Limit your losses by using these 3 investment diversification methods

Trading a specific asset, be it a Forex pair, stock, or precious metal is always dangerous and associated with high risks. On the one hand, you might find yourself in a favorable market trend, which yields significant profits; on the other hand, however, the same trade may go against you and inflict serious damage to your account.

The risk of losing money is always a possibility, and no matter how great you are at managing those risks, you’ll never be able to reduce them down to zero. But that doesn’t mean to stop trying. There are lots of ingenious ways to make your trades less risky and more stable on the market, be it risk/reward analysis, stop-loss/take-profit limits, or portfolio diversification.

This last one, portfolio diversification, is pretty popular among professional traders. It basically means that you limit your exposure to the rapidly-changing market and make investments in multiple asset classes. This way, if one asset is undergoing rapid price fluctuations, the portfolio will still maintain stability because the share of a volatile asset will be insignificant.

In the following guide, we’ll talk about how you can successfully diversify your portfolio with these three simple steps:

Buy multiple different asset classes

This first step is the most obvious, as well as the most important one: a diversified portfolio should have many unrelated assets, which is why going for different asset classes is the best idea here.

The importance of non-correlated assets can hardly be overestimated. Let’s take an example of Forex: Some of the most reliable Forex brokers usually offer ways to diversify your portfolio and make it less susceptible to market fluctuations. And while you should definitely include Forex pairs in your investment portfolio, you should nevertheless be careful which ones to choose.

If you buy, say, the EUR/USD currency pair, buying another currency that has either euro or dollar as one pair won’t be considered as diversification. That’s because the two assets in your portfolio will be associated with each other and if something happens to one, the second will also experience a change, sometimes minor and sometimes major. Yet if you buy non-correlated pairs, a significant price change of one pair won’t affect the other.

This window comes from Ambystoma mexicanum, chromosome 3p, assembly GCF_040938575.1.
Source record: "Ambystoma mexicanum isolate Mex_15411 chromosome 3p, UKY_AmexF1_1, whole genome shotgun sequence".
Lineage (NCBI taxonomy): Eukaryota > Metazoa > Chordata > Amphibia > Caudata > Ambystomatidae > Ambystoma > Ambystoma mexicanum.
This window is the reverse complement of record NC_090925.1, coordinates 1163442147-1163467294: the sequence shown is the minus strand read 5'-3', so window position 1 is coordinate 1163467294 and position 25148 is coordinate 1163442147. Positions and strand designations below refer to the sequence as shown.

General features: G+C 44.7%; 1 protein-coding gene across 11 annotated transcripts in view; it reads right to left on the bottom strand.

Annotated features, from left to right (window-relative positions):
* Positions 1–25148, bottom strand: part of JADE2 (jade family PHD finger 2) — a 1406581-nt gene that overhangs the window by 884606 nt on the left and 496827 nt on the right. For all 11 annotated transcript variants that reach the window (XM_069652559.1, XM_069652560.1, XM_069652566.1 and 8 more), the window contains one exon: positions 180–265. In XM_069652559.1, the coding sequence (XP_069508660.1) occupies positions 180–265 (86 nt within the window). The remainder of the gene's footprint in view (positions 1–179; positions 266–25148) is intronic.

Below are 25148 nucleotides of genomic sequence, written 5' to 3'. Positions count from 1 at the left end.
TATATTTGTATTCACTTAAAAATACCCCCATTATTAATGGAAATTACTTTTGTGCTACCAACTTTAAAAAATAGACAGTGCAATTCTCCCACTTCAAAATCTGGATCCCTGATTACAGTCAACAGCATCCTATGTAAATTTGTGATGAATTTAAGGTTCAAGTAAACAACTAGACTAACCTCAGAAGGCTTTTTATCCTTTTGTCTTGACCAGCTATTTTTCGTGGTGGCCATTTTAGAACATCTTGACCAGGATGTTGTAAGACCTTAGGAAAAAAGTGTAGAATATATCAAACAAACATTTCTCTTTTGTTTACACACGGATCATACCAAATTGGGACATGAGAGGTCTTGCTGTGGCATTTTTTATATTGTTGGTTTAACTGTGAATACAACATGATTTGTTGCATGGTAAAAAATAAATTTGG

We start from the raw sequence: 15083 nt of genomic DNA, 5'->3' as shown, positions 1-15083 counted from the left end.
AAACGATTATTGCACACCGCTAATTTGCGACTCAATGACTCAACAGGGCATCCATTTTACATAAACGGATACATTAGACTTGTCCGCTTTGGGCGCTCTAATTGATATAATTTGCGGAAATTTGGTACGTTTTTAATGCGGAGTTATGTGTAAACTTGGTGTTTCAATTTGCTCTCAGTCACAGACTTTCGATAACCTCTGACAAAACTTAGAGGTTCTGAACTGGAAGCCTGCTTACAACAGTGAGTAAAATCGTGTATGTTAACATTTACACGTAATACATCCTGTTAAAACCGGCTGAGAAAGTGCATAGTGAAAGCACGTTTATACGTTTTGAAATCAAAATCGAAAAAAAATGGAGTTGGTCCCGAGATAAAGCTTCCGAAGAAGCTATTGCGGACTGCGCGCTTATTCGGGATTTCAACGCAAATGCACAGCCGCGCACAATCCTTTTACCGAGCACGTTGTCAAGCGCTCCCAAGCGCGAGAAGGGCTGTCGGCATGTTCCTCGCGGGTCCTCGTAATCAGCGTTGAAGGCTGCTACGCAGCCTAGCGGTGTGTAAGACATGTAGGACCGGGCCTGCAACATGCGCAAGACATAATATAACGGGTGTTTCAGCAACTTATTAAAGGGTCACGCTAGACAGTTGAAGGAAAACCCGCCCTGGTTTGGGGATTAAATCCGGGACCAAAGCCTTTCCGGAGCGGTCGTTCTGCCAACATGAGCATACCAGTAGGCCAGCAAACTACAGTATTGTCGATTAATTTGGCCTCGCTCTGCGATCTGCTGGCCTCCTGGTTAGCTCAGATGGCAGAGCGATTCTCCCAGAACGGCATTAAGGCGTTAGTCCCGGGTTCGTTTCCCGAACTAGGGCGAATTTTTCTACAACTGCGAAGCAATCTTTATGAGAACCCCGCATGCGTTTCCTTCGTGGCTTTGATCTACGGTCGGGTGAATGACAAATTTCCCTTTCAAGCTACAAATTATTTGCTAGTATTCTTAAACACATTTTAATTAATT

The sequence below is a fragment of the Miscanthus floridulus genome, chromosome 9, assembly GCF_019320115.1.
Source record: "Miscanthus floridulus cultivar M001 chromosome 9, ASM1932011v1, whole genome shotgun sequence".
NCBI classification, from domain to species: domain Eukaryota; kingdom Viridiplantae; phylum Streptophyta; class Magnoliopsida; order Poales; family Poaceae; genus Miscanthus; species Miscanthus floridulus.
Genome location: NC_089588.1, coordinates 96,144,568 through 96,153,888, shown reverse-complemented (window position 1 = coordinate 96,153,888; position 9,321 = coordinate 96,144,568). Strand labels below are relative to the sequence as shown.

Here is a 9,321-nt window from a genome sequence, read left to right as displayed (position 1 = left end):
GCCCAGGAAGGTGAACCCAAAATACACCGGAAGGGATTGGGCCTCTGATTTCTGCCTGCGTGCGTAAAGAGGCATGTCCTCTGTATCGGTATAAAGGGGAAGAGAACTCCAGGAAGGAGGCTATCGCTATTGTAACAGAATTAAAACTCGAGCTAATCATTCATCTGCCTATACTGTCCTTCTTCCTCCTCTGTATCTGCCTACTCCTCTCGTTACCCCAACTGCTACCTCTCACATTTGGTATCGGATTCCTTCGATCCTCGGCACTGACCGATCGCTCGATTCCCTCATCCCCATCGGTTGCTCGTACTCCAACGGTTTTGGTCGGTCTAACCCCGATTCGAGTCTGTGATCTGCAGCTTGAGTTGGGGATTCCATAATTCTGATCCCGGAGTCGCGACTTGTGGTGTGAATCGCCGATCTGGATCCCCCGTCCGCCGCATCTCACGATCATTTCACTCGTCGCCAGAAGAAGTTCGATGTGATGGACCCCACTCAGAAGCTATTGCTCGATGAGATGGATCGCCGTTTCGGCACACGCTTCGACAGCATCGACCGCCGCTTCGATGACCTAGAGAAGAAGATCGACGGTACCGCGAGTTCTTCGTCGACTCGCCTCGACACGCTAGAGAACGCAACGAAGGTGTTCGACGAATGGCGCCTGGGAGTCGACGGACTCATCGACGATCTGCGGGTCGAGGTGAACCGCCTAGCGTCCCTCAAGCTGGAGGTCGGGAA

But a safer approach in this sense would be to invest in different asset classes so that they’re further apart from one another. And the safest asset classes for this job are ETFs & mutual funds, indices, and/or index funds. These securities already include lots of individual assets and are diversified on their own, so you can make full use of their advantages.

Choose assets that have different return characteristics

This next tip is associated with the investment within the same class. For instance, if you’re buying stocks and want to diversify your portfolio, you shouldn’t jump on one specific stock or a number of stocks that have the same return characteristics. If you were to invest in such assets, the portfolio would still be under the risk or less profitable, based on the rate of return of your asset.

What could be a better idea is to pick stocks from different sectors and companies. Plus, the stocks should originate from companies of different performance. You can buy both high-yielding stocks that promise large profits, as well as low-yielding stocks that increase the stability of your portfolio. For bonds, characteristics such as credit quality or contract duration can help you invest in far-apart instruments.

Don’t treat diversification as a one-time deal

One of the biggest mistakes investors make is they think diversification is a one-time job that they do properly and then never think about again. What’s wrong with that assumption is that it implies the market is static and individual assets don’t change their characteristics.

When you buy non-related assets for your diversified portfolio, you should regularly check its stability and if needs be, make drastic changes accordingly. And it’s not only about the changes in the market that could prompt you to make adjustments to your portfolio; during your career as an investor, you’re going to have varying goals and strategies that will shape the way you invest in assets. Even the slight change in those goals might require you to alter the diversification level of your portfolio and include other assets while removing the existing ones.

A good strategy here would be to rebalance your portfolio at least twice a year. And if you don’t want to do that manually, there are many automated optimization tools that do that for you.

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